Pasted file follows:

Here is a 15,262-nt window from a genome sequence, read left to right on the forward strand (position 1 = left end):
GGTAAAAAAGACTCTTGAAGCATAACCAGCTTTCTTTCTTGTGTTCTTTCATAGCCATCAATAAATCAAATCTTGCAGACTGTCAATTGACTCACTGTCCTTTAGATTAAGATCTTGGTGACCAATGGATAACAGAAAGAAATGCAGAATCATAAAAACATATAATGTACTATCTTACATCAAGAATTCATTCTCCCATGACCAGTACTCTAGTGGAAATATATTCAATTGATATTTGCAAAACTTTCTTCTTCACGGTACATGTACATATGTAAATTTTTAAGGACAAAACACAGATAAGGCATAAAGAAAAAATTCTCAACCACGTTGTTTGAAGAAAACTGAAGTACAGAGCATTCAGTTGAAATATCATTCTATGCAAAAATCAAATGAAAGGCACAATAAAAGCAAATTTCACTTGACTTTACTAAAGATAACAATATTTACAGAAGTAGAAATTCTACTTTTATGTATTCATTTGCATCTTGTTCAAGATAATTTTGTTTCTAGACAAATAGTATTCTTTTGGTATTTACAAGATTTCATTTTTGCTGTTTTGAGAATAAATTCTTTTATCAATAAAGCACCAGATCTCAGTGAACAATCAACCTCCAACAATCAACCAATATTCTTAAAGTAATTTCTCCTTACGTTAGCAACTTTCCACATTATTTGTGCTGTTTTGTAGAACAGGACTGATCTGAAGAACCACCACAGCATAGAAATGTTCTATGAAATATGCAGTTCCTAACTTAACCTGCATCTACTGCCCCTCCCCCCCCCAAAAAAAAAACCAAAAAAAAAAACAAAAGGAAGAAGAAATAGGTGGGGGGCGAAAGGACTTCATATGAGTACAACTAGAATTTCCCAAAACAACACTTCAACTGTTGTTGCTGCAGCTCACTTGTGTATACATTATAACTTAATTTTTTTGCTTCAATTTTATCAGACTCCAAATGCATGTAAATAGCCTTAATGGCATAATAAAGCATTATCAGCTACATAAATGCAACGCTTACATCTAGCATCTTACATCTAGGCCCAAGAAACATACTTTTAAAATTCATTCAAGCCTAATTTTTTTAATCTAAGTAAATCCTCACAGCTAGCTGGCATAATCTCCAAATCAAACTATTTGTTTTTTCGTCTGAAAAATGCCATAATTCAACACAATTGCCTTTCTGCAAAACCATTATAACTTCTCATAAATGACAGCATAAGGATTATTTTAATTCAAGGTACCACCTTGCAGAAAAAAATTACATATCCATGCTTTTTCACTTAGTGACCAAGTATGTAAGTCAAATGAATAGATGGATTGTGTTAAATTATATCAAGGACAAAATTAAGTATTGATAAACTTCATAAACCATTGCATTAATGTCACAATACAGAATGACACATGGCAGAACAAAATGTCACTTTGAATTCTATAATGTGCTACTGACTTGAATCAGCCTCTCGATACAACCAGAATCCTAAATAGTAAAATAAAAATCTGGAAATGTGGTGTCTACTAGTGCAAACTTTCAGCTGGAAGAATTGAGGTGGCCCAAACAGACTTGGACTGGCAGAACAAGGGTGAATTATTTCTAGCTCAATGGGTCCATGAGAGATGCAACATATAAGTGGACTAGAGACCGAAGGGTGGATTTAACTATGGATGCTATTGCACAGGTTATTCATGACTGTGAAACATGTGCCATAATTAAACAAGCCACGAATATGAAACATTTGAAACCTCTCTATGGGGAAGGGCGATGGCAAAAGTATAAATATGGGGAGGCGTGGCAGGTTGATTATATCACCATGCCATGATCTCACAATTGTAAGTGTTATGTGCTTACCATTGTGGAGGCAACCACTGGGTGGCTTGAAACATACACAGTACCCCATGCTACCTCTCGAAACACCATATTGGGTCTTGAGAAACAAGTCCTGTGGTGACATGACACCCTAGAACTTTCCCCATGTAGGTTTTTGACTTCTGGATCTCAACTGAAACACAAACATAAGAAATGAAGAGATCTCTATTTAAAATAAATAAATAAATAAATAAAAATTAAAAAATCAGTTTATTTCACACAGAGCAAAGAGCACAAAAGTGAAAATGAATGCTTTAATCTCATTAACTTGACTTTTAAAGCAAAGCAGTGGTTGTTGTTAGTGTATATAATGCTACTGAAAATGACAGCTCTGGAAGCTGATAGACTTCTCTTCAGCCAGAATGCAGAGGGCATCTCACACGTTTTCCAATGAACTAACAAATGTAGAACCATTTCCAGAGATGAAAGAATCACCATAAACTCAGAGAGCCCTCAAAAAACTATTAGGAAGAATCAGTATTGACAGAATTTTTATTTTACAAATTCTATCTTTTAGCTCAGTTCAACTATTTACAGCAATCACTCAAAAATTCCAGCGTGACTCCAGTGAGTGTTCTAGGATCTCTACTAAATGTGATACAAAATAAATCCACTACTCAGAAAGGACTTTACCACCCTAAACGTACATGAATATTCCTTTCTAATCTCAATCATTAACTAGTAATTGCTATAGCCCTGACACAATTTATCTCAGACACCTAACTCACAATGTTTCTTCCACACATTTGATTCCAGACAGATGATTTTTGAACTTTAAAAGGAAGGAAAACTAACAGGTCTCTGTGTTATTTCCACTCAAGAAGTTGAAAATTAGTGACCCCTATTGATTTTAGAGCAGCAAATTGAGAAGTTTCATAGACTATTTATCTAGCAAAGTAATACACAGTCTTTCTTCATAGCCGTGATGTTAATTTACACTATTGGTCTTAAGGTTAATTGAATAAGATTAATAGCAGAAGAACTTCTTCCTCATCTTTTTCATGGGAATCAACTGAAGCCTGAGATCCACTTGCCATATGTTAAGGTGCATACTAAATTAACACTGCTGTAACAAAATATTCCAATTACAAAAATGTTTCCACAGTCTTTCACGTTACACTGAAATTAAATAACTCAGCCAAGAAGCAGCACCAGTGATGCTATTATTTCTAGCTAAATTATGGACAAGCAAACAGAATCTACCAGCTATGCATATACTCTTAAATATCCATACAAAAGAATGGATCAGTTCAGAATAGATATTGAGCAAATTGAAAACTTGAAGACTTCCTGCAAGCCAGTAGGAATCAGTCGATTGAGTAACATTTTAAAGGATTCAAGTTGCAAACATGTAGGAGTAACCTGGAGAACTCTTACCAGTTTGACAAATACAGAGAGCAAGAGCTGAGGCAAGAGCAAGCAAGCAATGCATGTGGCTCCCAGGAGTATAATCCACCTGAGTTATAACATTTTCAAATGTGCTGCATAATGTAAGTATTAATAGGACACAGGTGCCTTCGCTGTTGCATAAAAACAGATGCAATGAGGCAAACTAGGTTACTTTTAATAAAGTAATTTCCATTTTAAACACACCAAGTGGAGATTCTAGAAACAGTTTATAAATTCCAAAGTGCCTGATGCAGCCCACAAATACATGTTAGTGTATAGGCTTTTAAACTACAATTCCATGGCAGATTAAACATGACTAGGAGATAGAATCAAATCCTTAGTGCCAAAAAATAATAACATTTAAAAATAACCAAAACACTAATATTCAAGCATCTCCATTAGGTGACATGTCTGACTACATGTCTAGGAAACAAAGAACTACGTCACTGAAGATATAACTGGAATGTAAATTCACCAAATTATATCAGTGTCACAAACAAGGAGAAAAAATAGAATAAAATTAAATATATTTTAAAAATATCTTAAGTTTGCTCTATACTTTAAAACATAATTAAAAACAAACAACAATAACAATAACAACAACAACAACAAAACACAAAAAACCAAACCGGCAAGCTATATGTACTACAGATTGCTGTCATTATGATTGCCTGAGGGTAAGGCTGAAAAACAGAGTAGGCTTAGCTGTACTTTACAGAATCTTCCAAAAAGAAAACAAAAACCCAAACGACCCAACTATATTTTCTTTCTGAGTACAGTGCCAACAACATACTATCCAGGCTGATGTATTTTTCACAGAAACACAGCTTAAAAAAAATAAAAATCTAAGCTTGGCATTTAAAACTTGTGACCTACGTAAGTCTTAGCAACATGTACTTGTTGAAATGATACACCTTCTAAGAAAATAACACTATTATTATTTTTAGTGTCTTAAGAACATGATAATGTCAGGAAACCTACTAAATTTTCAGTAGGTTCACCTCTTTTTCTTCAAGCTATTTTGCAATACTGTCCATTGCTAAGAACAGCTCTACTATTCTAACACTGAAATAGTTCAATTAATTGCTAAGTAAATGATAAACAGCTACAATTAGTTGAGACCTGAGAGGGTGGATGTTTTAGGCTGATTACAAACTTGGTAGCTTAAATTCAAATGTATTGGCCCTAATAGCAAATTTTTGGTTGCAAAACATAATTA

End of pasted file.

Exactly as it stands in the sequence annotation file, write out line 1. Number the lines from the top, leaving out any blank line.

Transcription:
Here is a 15,262-nt window from a genome sequence, read left to right on the forward strand (position 1 = left end):